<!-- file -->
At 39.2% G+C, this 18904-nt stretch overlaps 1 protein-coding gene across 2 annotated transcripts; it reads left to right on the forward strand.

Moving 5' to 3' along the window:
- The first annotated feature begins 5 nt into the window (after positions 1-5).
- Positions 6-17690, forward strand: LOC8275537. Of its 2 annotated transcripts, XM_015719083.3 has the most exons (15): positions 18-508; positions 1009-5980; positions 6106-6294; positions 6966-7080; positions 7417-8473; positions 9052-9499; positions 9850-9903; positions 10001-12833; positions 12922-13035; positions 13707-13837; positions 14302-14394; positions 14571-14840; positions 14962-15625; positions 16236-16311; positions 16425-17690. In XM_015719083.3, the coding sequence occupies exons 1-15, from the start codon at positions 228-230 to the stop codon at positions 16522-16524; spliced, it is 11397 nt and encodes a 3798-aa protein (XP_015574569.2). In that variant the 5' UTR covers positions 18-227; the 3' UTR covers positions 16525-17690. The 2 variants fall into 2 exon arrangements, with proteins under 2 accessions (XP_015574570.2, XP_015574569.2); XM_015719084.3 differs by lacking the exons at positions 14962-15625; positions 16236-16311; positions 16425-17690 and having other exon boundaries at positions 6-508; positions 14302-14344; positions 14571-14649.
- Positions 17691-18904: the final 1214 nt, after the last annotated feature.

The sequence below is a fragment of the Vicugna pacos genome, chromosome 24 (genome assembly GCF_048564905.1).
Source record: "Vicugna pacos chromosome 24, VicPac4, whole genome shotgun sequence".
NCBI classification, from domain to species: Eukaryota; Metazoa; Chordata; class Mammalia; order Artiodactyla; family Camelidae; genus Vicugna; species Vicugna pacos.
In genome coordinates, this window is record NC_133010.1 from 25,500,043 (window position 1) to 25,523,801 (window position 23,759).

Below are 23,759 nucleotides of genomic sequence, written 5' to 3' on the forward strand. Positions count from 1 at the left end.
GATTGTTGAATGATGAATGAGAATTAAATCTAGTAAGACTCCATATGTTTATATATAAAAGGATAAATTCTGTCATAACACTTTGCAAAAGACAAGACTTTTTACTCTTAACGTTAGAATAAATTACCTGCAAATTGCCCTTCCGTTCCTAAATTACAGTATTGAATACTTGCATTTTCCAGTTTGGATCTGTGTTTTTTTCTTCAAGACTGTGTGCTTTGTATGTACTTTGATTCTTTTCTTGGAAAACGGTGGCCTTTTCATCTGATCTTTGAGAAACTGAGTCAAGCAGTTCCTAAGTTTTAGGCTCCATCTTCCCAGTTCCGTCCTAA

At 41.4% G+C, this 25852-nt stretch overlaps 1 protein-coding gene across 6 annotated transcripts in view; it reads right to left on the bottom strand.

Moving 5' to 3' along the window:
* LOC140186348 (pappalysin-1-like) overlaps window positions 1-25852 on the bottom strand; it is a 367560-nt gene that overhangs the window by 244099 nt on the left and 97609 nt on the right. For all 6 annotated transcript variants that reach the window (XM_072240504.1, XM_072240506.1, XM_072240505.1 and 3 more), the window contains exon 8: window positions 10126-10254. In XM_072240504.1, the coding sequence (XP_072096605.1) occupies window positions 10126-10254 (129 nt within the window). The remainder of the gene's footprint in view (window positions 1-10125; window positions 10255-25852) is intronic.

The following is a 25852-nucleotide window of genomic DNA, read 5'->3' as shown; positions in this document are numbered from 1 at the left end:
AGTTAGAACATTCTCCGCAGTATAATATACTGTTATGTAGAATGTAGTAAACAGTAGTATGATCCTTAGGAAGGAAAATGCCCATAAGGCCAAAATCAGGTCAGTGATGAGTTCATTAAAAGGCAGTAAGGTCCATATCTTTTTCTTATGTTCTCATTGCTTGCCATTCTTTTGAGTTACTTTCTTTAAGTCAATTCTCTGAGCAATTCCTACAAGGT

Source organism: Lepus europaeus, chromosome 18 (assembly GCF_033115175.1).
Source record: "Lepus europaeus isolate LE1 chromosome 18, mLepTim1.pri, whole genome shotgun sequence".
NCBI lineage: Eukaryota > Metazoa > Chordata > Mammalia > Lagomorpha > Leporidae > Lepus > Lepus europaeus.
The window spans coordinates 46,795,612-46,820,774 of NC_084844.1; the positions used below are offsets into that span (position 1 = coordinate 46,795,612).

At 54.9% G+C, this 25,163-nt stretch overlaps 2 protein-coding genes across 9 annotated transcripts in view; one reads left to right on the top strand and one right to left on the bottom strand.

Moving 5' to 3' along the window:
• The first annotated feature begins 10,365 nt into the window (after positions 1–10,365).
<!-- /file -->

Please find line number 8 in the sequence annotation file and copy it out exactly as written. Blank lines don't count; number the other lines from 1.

NCBI classification, from domain to species: Eukaryota; Metazoa; Chordata; class Mammalia; order Artiodactyla; family Camelidae; genus Vicugna; species Vicugna pacos.